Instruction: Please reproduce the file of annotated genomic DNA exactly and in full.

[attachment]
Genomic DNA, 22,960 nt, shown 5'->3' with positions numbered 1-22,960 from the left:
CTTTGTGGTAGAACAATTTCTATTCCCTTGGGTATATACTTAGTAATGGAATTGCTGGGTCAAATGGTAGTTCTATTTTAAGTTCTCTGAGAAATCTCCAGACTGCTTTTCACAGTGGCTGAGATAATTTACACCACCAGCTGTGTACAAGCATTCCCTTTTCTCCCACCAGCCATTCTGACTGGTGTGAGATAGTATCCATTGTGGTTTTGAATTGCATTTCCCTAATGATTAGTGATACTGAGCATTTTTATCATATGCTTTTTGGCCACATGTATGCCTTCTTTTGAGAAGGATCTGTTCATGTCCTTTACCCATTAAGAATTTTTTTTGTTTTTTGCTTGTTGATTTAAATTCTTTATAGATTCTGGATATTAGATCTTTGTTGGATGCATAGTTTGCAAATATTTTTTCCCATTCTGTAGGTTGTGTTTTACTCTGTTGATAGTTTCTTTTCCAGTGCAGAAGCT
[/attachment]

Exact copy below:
Genomic DNA, 22,960 nt, shown 5'->3' with positions numbered 1-22,960 from the left:
CTTTGTGGTAGAACAATTTCTATTCCCTTGGGTATATACTTAGTAATGGAATTGCTGGGTCAAATGGTAGTTCTATTTTAAGTTCTCTGAGAAATCTCCAGACTGCTTTTCACAGTGGCTGAGATAATTTACACCACCAGCTGTGTACAAGCATTCCCTTTTCTCCCACCAGCCATTCTGACTGGTGTGAGATAGTATCCATTGTGGTTTTGAATTGCATTTCCCTAATGATTAGTGATACTGAGCATTTTTATCATATGCTTTTTGGCCACATGTATGCCTTCTTTTGAGAAGGATCTGTTCATGTCCTTTACCCATTAAGAATTTTTTTTGTTTTTTGCTTGTTGATTTAAATTCTTTATAGATTCTGGATATTAGATCTTTGTTGGATGCATAGTTTGCAAATATTTTTTCCCATTCTGTAGGTTGTGTTTTACTCTGTTGATAGTTTCTTTTCCAGTGCAGAAGCT